Most parents-to-be have several months to decide on a baby name during pregnancy — or at least a short list of potentials — but that doesn’t mean they always get it right.
It's a big decision, after all. You’re giving a name to another human being, which will be crucial to their sense of self and identity and something they'll have to live with forever. Unless it's so bad they decide to change it. Or — in the case of mom Carri Kessler and her husband Will — you realize you made a huge mistake and change it to something completely different.
The Kesslers chose the name Ottilie for their daughter because Carri had a friend living in the U.K. with the name and had always loved it. But it didn't take long for her to fall out of love with the name, because nobody else — including family members — could remember or pronounce it. When Carri suggested people "say it with a British accent" to make it sound better, she was reminded that she was from Maryland.
When it got to the stage that Carri was cringing every time anyone said her daughter's name and introducing her to people made her nervous, she realized something drastic had to be done. Luckily her husband felt exactly the same way, and at the age of 3 months, Ottilie was renamed Margot.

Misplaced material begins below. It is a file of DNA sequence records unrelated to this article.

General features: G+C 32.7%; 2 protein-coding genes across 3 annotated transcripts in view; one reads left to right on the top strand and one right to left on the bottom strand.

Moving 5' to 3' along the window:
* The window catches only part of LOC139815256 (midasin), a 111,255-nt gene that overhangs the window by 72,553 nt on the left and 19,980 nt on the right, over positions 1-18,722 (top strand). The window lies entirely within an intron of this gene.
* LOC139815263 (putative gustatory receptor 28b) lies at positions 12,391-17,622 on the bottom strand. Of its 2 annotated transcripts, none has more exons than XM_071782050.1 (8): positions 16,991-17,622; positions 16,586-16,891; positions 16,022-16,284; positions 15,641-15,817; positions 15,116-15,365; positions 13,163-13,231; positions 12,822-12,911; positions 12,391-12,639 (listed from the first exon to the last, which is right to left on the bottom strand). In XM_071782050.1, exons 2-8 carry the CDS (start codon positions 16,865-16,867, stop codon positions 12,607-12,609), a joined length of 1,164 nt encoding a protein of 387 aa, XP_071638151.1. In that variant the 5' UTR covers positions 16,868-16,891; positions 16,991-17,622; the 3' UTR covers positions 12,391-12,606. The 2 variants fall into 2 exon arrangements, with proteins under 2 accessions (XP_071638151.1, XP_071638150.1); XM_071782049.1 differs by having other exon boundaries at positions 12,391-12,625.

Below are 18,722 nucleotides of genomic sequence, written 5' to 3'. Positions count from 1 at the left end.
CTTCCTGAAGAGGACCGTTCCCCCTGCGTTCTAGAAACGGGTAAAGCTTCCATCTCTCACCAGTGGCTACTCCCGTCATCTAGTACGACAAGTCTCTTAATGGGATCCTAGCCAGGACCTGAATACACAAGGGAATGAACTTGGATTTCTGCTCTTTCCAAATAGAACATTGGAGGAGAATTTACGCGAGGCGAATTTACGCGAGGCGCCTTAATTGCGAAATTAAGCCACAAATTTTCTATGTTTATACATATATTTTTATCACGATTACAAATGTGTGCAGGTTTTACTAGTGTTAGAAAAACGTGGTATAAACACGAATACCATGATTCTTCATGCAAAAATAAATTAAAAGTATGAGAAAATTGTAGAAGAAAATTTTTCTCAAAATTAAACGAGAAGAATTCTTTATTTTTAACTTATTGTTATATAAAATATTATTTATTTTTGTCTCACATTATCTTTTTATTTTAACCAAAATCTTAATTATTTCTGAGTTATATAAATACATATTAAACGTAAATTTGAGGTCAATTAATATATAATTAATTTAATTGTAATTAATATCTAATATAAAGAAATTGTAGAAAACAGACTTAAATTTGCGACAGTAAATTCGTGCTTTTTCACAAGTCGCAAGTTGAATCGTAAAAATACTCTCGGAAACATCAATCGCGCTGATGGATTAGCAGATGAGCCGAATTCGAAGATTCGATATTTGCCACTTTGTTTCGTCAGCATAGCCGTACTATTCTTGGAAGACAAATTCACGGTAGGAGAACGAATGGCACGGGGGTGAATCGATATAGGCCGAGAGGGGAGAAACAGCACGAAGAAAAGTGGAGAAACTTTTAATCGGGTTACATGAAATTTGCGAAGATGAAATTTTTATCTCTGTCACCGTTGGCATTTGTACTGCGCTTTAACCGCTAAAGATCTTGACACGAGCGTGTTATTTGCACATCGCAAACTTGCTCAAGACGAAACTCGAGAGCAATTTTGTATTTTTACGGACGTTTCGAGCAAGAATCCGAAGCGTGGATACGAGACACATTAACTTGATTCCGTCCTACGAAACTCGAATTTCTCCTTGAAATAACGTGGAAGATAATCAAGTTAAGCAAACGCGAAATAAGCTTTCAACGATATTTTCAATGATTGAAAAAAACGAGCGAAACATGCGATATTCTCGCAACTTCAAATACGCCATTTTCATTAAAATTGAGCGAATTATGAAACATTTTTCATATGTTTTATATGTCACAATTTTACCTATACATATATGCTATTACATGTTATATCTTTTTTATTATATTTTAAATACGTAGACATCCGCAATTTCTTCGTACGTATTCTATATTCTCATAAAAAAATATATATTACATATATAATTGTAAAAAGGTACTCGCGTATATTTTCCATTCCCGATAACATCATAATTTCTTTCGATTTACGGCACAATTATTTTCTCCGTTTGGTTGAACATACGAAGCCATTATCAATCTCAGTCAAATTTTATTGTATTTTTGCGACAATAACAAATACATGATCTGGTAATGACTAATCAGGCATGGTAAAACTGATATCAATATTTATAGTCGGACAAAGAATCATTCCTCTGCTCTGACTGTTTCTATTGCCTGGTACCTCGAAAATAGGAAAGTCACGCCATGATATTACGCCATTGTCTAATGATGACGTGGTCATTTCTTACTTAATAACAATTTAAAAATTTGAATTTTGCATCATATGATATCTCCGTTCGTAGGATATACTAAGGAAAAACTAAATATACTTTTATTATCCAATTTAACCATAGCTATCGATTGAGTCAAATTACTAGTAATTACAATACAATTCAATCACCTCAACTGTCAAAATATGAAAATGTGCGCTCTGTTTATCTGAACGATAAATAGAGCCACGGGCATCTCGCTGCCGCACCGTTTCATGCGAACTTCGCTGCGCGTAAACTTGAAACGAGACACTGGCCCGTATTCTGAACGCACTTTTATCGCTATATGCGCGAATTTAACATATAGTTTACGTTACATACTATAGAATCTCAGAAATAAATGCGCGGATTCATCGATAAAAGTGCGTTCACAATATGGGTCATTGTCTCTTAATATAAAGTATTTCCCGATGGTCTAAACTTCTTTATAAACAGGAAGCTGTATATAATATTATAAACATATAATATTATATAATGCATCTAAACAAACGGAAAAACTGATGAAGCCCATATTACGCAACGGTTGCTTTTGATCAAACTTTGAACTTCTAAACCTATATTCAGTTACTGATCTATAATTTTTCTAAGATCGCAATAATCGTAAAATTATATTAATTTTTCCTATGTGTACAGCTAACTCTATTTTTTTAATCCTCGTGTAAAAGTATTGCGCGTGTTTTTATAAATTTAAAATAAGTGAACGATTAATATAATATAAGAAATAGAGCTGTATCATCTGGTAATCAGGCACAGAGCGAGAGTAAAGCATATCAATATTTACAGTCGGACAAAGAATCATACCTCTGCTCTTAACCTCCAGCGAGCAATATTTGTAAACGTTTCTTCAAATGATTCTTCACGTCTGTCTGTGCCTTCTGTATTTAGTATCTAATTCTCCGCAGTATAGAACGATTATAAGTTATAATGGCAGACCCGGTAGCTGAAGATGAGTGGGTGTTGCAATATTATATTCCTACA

If you regret the name you gave your child, it’s actually not that big of a deal to change it. The easiest way is simply through common usage. Let everyone know the new name, and it won’t take long to stick. (FYI, it’s best to do this before the baby is about 7 months old, as at this age they will begin to respond to their name.) But if you want to remove all traces of the original name, you’ll need to go down the legal route, which is the only way to change the name on the birth certificate, Social Security card, etc. Name change procedures vary by state, but in all cases, the necessary forms will have to be filed at court to obtain a final decree authorizing the name change. Many states allow new parents six to 12 months to make changes on their child’s birth certificate without obtaining a court order, so again, time is of the essence.
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